By Maria Daly and Claire O’Brien
The second of four installments of Shane Cullen’s now infamous art work depicting messages which were smuggled out of prison by Republican activists during the H-Block protests in Northern Ireland is due to be exhibited in the gallery in March.
‘Fragmens sur les Institutions Republicaines IV’ will be part of the next programme in the Luan Gallery which will open in early March and will also include Engaged, a group show of work of Abbey Road Studio Artists; and A Very Grand Canal, a mixed media show under an Offaly County Council initiative.
It was decided this week, by the board of management of Athlone Art and Heritage which runs the Luan Gallery, that Shane Cullen’s H-Block work would not be taken down, despite a motion made to Athlone Town Council by Fine Gael’s Mark Cooney.
In a statement released after the meeting earlier this week the board said that it acknowledges the range of views recently expressed and is satisfied that the current programme titled Borrowed Memories including the item ‘Fragmens sur le Institutions Républicaines IV’ is within the strategy adopted for the Luan Gallery.
“The principles of artistic integrity and expression are fundamental to this strategy. Luan Gallery has received an overwhelmingly positive response from the 2,000 plus visitors to the gallery since it opened its doors on November 29, 2012.
“The board reaffirms its fullest confidence in the current management and curatorial arrangements in relation to the Luan Gallery. It would not be the intention of the board to direct the removal of any artwork from a public space which would deny visitors to the gallery the opportunity for respectful, critical and reasoned enquiry and debate.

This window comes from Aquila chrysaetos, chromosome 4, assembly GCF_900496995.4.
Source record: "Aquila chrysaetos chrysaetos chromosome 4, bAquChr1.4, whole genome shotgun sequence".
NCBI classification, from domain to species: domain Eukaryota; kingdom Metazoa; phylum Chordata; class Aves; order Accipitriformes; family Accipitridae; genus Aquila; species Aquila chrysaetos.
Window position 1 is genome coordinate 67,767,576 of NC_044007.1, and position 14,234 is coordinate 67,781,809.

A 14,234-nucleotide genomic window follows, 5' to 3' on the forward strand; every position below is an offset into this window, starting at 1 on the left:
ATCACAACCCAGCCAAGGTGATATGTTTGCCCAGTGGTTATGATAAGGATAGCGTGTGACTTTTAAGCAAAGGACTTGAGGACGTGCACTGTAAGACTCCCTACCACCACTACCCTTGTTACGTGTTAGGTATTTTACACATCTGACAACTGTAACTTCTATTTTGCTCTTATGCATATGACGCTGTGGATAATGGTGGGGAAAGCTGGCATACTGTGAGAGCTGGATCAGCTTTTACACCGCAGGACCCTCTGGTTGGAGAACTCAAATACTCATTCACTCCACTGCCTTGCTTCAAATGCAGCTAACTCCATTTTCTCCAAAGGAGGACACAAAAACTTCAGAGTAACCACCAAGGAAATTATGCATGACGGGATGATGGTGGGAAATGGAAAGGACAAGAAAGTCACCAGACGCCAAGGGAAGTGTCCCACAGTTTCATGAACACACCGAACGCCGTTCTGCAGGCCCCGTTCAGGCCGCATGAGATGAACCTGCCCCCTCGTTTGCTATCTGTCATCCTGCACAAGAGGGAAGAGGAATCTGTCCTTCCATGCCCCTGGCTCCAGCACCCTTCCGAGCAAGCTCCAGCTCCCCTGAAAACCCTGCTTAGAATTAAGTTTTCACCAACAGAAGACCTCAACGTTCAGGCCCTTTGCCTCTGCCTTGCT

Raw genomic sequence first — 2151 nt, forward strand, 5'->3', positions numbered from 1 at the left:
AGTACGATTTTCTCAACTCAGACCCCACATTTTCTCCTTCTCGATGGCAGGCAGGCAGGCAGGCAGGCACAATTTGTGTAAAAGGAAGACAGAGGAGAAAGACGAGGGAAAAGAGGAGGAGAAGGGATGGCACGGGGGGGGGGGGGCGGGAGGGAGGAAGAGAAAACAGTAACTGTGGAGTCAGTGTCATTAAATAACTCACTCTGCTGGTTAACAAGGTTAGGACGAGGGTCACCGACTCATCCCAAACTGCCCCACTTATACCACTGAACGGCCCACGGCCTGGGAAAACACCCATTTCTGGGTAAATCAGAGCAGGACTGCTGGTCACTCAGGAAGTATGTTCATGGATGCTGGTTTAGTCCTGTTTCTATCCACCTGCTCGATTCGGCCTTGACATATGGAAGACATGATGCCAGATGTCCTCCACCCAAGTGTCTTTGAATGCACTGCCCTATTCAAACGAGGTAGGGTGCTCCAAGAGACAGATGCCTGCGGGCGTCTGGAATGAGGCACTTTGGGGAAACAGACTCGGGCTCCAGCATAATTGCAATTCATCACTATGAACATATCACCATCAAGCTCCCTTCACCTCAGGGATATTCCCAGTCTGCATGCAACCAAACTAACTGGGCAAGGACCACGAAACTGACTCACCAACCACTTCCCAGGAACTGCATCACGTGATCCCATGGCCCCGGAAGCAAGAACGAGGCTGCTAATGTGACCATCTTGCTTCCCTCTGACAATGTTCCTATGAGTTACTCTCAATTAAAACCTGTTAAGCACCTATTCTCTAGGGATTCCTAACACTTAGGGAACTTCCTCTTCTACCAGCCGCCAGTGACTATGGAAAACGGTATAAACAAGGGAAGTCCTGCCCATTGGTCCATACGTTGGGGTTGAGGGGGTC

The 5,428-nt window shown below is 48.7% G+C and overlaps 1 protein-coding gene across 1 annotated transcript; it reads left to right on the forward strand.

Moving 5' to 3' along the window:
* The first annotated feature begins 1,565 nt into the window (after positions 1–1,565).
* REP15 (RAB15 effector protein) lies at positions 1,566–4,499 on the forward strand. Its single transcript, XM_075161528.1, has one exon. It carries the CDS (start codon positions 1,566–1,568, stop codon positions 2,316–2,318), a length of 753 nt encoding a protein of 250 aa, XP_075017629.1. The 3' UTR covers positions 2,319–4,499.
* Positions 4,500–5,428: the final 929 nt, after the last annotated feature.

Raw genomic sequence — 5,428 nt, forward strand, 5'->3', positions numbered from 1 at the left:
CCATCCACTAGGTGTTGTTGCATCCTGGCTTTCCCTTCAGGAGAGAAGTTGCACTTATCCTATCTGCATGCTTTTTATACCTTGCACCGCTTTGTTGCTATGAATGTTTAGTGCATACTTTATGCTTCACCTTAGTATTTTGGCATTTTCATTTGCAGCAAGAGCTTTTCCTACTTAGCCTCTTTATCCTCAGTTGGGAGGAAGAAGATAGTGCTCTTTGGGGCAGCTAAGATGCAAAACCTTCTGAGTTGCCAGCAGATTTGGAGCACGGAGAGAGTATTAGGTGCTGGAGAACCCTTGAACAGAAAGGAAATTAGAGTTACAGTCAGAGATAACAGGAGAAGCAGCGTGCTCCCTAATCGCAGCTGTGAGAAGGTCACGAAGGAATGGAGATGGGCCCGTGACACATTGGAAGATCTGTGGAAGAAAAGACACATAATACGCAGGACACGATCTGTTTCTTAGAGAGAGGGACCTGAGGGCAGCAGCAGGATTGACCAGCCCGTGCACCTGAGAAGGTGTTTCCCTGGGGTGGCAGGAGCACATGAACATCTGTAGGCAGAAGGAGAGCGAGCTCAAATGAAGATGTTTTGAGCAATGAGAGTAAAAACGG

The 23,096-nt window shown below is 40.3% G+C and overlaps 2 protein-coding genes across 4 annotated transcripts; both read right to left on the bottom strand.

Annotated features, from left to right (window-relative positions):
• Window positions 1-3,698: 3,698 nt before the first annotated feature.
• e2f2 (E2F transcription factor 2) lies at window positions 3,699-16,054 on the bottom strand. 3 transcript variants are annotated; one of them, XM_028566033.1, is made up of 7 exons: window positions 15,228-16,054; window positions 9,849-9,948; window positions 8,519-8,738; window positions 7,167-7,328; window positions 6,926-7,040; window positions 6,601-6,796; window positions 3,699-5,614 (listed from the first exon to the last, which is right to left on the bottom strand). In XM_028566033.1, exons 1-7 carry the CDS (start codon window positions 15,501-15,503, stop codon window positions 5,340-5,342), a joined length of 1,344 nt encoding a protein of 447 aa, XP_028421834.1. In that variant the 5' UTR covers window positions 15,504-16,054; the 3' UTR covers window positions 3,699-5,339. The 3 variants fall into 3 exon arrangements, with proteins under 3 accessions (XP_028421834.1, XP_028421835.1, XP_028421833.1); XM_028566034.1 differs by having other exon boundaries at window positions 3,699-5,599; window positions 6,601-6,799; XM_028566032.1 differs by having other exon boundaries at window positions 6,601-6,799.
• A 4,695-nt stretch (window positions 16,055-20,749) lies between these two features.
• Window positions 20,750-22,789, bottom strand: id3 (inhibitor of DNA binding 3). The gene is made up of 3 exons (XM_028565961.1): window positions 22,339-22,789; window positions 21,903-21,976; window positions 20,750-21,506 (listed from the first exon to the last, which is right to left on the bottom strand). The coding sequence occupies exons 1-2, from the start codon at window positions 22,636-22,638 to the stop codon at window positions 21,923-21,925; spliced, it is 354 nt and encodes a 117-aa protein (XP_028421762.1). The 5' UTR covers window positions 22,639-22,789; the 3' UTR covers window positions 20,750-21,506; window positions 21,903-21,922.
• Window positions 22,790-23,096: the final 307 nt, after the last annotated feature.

“It is business as usual at Luan Gallery as it plans a busy and colourful season of programming and educational initiatives in the months ahead.”
Speaking after the meeting councillor and board member Kevin ‘Boxer’ Moran said that politicians should not get involved in art.
He said his own involvement in the board of the gallery has given him a greater appreciation of the arts.
“We want the gallery to be a success story,” he said. “We do not want controversy over the gallery or councillors or people wanting work taken down.”
“Councillors who have a difficulty with a piece of art should contact the board in the first instance, rather than tabling motions which draw publicity,” he said.
The gallery is open Tuesday to Saturday 11am-5pm and Sunday 12-5pm.